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Trump faces 'limited paths forward' on census citizenship question

The Trump administration is facing "limited paths forward" as lawyers explore options for adding a controversial citizenship question to the 2020 census after the Supreme Court ruled against it last week, a source familiar with ongoing discussions told CNN on Thursday. By Ariane de Vogue and Maegan Vazquez, CNN

(CNN) -- The Trump administration is facing "limited paths forward" as lawyers explore options for adding a controversial citizenship question to the 2020 census after the Supreme Court ruled against it last week, a source familiar with ongoing discussions told CNN on Thursday.

The options broadly include having President Donald Trump issue an executive order or adding the question as a supplement with the upcoming census, which is already being printed, both the source familiar and a government official said. But the official added that the President issuing an executive order adding the question to the census isn't "realistic" at this point.

"Every single step of the process contemplated by the administration is the stuff of legal fantasy," said Joshua Matz, a lawyer at Kaplan Hecker & Fink, who filed a brief at the Supreme Court supporting the challenge to the citizenship question. "If there is an applicable rule of constitutional law and appellate procedure that this would not violate, it does not occur to me."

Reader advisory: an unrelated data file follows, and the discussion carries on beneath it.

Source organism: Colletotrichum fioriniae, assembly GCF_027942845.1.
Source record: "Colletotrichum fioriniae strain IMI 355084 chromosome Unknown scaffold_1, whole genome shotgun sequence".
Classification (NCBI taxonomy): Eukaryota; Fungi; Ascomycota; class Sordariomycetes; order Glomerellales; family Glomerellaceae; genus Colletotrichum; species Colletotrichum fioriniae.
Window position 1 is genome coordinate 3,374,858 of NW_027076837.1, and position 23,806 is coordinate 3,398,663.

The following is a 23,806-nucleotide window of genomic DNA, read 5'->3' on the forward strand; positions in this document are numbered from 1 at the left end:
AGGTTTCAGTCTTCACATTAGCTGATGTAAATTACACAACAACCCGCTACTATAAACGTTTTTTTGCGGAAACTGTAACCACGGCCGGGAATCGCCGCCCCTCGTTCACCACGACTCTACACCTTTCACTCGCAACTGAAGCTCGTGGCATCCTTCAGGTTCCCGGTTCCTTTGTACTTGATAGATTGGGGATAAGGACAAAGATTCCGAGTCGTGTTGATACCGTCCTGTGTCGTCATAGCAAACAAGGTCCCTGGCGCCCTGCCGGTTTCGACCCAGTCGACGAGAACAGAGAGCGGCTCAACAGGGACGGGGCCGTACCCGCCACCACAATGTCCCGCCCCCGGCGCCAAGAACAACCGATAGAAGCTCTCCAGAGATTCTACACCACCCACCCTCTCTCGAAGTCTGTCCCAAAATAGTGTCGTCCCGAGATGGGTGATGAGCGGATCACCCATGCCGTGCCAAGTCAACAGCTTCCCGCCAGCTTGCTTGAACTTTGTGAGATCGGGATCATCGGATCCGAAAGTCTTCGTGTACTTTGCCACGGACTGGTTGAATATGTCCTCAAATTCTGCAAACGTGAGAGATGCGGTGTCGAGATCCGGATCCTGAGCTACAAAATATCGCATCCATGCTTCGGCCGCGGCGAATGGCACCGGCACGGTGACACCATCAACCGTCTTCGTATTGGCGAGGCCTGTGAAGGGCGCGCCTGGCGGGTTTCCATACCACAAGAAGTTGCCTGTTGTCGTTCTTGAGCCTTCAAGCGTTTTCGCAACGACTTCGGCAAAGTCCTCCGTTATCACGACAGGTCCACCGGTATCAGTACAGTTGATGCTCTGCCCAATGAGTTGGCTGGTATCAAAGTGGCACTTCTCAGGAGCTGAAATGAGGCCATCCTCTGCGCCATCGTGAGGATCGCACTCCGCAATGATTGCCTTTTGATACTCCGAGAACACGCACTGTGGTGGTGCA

Trump tweeted early Thursday that officials were working on the Independence Day holiday to resolve the issue ahead of a Friday court deadline to explain what the government plans to do.

"Department of Commerce and the Department of Justice are working very hard on this, even on the 4th of July!" the President wrote, before departing the White House for his Virginia golf club.

The White House said late Thursday that the President was "looking at every option."

"The Supreme Court ruled that it is legal to have a citizenship question in the census if there's an appropriate explanation -- and it should come as no surprise President Trump is looking at every option within his legal authority to add such a question," White House deputy press secretary Hogan Gidley said in a statement.

The bitterly contested issue got new life Wednesday, when Trump reversed course and publicly said he intended to continue fighting to add a question about citizenship to the decennial population count.

"The News Reports about the Department of Commerce dropping its quest to put the Citizenship Question on the Census is incorrect or, to state it differently, FAKE!" he tweeted. "We are absolutely moving forward, as we must, because of the importance of the answer to this question."

The census is used to set funding for government assistance programs as well as draw electoral maps. Civil rights groups say that asking about citizenship will scare minorities and immigrants, including those legally in the US, away from completing the survey.

Justice Department lawyers responsible for arguing the issue in court were left in the dark Wednesday about Trump's decision to keep fighting, the government official and a source familiar told CNN.

Government officials faced a July 1 deadline to begin printing census forms on the regular schedule, and there was initially consensus among the White House and other top administration officials over the position the Justice Department would take -- that it would go ahead with preparing the census without a line asking "Is this person a citizen of the United States?"